Moratorium on Building in Canyons Gains : Planners Approve Delay to Help Preserve Uptown Open Space

Times Staff Writer

A moratorium on building apartments and condominiums on canyon slopes in Mission Hills, Hillcrest and related communities cleared its first hurdle Thursday when the San Diego Planning Commission voted 5-1 to approve it.

The measure, which would last as long as one year, represents one of the bolder steps taken by the city to preserve canyons as open space. It comes at the urging of residents who say high-density development is nibbling away at and destroying some of San Diego’s most pristine hillsides.

The moratorium would impose tighter zoning on steep slopes in Uptown--an area bounded by downtown, Old Town, Mission Valley and University Heights.

The temporary zoning would restrict development to one house per acre. That means a developer could only build one house on a canyon parcel where current zoning, in some instances, permits 12 apartments or condominiums.


Members of the Uptown Planners, the area’s official planning group, have been pushing for the temporary zoning change because they fear that a handful of apartment and condominium projects would work their way through the planning process before a permanent solution to saving the canyons could be completed. That solution, a revised community plan, may be ready for public debate and approval as early as November.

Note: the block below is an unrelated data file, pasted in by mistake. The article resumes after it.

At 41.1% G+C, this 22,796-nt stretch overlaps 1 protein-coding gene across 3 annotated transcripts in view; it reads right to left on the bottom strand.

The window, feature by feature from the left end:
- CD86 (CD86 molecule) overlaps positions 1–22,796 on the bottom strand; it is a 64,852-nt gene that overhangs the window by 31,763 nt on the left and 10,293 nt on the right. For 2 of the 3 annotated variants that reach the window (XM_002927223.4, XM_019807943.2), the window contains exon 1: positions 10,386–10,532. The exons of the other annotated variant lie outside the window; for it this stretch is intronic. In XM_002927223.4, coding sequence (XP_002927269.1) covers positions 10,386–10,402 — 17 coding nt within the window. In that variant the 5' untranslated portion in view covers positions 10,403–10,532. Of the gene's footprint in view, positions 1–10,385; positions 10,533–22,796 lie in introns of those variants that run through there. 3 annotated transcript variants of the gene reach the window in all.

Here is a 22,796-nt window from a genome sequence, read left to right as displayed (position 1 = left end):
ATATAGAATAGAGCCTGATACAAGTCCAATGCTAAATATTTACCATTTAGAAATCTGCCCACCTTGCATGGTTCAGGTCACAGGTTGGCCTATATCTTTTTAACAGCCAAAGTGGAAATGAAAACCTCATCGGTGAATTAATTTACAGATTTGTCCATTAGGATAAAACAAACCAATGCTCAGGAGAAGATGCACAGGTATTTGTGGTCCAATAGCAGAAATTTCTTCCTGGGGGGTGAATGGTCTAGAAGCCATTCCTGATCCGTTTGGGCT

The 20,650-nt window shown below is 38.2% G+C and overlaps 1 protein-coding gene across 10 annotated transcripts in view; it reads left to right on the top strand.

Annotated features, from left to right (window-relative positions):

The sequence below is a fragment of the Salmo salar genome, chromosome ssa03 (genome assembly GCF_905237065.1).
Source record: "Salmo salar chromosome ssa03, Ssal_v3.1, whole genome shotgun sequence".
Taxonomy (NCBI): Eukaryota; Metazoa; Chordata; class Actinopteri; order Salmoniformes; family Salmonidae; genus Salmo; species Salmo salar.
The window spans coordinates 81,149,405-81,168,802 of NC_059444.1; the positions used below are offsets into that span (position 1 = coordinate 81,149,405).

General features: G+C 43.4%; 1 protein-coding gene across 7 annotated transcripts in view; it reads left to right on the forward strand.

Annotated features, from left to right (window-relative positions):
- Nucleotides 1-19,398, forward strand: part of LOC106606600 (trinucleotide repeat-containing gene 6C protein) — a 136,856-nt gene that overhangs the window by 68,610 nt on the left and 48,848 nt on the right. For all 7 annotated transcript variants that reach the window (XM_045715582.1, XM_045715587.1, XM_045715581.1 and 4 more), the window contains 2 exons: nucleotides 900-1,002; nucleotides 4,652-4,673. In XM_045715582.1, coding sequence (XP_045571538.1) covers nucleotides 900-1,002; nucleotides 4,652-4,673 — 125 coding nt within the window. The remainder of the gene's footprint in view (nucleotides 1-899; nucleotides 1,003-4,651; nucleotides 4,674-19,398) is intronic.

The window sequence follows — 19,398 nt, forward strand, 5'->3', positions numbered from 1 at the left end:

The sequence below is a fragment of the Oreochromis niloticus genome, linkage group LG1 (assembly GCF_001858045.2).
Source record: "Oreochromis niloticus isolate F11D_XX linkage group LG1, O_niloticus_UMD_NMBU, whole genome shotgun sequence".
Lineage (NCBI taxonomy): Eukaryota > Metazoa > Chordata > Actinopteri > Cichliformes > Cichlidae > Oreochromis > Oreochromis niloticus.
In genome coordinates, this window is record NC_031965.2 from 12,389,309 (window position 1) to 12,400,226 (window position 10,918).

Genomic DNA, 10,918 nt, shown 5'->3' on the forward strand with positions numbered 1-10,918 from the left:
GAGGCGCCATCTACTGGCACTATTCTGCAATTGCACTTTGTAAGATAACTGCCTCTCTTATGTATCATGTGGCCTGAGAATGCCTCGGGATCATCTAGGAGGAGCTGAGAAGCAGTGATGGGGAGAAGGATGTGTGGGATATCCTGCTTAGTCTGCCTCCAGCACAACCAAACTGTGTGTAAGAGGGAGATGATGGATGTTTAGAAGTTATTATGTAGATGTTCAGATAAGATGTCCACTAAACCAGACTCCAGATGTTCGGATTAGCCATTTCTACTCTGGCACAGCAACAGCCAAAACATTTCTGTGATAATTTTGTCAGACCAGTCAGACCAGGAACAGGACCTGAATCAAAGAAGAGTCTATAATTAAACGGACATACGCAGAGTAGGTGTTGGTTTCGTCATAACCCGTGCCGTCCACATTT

The planning group blames inappropriate zoning, a construction boom and the city’s policy of promoting inner-city housing for the threat of development in the canyons.

And Planning Department staff members, who backed the moratorium, offered statistics Thursday to show that development pressure is growing. They told commissioners there have been 62 apartment or condominium units proposed so far this year, double the average rate from previous years.

Some Uptown land owners, however, blasted the moratorium during the commissioner’s public hearing Thursday as unfair, claiming it is like taking their property without paying for it.


“It just doesn’t seem to be the American way,” said Albert A. Gabbs, a San Diego land owner.

Gabbs told commissioners he and his wife own four contiguous lots in a canyon that overlooks the bay. To illustrate his point, he held up a cardboard divided into four parts.

Gabbs said that under the old zoning, he and his wife would have been able to build four houses on the lots. Under the moratorium, however, those lots would be considered to be one parcel and only one home could be built.

“You’re taking three-fourths of it,” he said, ripping three symbolic lots from the cardboard and throwing them down.


Another land owner on Eagle Street said the moratorium would reduce the value of his land, which is zoned for multifamily construction, from $250,000 to $85,000.

But the commission sided with the Uptown Planners. Commissioner Chairman Ron Roberts said the moratorium would be a “timely intervention” to save the canyons.

And Commissioner Paula Oquita responded to land owner complaints by saying it is not the job of city government to make sure someone’s investment in land remains safe.

“To my mind, zoning that exists wasn’t performed by a deity,” she said. “An investment in land that carries a certain zoning, carries with it the same kind risks as any other financial investment.